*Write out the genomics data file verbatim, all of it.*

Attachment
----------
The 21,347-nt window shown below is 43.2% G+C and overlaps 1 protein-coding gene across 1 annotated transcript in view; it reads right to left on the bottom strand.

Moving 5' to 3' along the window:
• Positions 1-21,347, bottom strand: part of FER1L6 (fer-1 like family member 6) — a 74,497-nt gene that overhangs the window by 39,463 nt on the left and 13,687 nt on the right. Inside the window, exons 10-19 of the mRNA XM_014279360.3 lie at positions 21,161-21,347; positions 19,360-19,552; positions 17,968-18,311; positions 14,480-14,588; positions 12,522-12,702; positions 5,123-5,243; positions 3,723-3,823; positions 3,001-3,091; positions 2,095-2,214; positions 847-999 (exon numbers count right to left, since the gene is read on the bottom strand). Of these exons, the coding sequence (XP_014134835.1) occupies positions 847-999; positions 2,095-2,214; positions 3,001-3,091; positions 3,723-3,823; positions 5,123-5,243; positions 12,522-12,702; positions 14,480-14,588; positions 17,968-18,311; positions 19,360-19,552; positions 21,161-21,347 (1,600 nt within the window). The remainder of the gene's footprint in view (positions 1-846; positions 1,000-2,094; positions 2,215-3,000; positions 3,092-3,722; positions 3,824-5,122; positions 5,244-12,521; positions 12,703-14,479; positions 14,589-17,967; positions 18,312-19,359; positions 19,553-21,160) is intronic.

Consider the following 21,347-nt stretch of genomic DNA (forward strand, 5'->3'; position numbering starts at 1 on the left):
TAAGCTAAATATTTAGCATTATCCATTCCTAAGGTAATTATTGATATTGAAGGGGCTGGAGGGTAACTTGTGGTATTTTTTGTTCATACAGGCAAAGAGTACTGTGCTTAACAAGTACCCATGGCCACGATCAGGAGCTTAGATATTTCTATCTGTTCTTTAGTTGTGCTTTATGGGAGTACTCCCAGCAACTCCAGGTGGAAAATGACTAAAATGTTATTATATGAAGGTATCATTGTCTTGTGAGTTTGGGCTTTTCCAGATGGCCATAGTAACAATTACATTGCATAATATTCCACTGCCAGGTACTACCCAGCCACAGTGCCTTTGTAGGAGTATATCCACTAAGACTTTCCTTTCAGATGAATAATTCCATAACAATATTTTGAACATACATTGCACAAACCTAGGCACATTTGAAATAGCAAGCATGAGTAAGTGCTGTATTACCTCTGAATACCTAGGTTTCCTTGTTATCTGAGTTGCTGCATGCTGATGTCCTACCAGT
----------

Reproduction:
The 21,347-nt window shown below is 43.2% G+C and overlaps 1 protein-coding gene across 1 annotated transcript in view; it reads right to left on the bottom strand.

Moving 5' to 3' along the window:
• Positions 1-21,347, bottom strand: part of FER1L6 (fer-1 like family member 6) — a 74,497-nt gene that overhangs the window by 39,463 nt on the left and 13,687 nt on the right. Inside the window, exons 10-19 of the mRNA XM_014279360.3 lie at positions 21,161-21,347; positions 19,360-19,552; positions 17,968-18,311; positions 14,480-14,588; positions 12,522-12,702; positions 5,123-5,243; positions 3,723-3,823; positions 3,001-3,091; positions 2,095-2,214; positions 847-999 (exon numbers count right to left, since the gene is read on the bottom strand). Of these exons, the coding sequence (XP_014134835.1) occupies positions 847-999; positions 2,095-2,214; positions 3,001-3,091; positions 3,723-3,823; positions 5,123-5,243; positions 12,522-12,702; positions 14,480-14,588; positions 17,968-18,311; positions 19,360-19,552; positions 21,161-21,347 (1,600 nt within the window). The remainder of the gene's footprint in view (positions 1-846; positions 1,000-2,094; positions 2,215-3,000; positions 3,092-3,722; positions 3,824-5,122; positions 5,244-12,521; positions 12,703-14,479; positions 14,589-17,967; positions 18,312-19,359; positions 19,553-21,160) is intronic.

Consider the following 21,347-nt stretch of genomic DNA (forward strand, 5'->3'; position numbering starts at 1 on the left):
TAAGCTAAATATTTAGCATTATCCATTCCTAAGGTAATTATTGATATTGAAGGGGCTGGAGGGTAACTTGTGGTATTTTTTGTTCATACAGGCAAAGAGTACTGTGCTTAACAAGTACCCATGGCCACGATCAGGAGCTTAGATATTTCTATCTGTTCTTTAGTTGTGCTTTATGGGAGTACTCCCAGCAACTCCAGGTGGAAAATGACTAAAATGTTATTATATGAAGGTATCATTGTCTTGTGAGTTTGGGCTTTTCCAGATGGCCATAGTAACAATTACATTGCATAATATTCCACTGCCAGGTACTACCCAGCCACAGTGCCTTTGTAGGAGTATATCCACTAAGACTTTCCTTTCAGATGAATAATTCCATAACAATATTTTGAACATACATTGCACAAACCTAGGCACATTTGAAATAGCAAGCATGAGTAAGTGCTGTATTACCTCTGAATACCTAGGTTTCCTTGTTATCTGAGTTGCTGCATGCTGATGTCCTACCAGT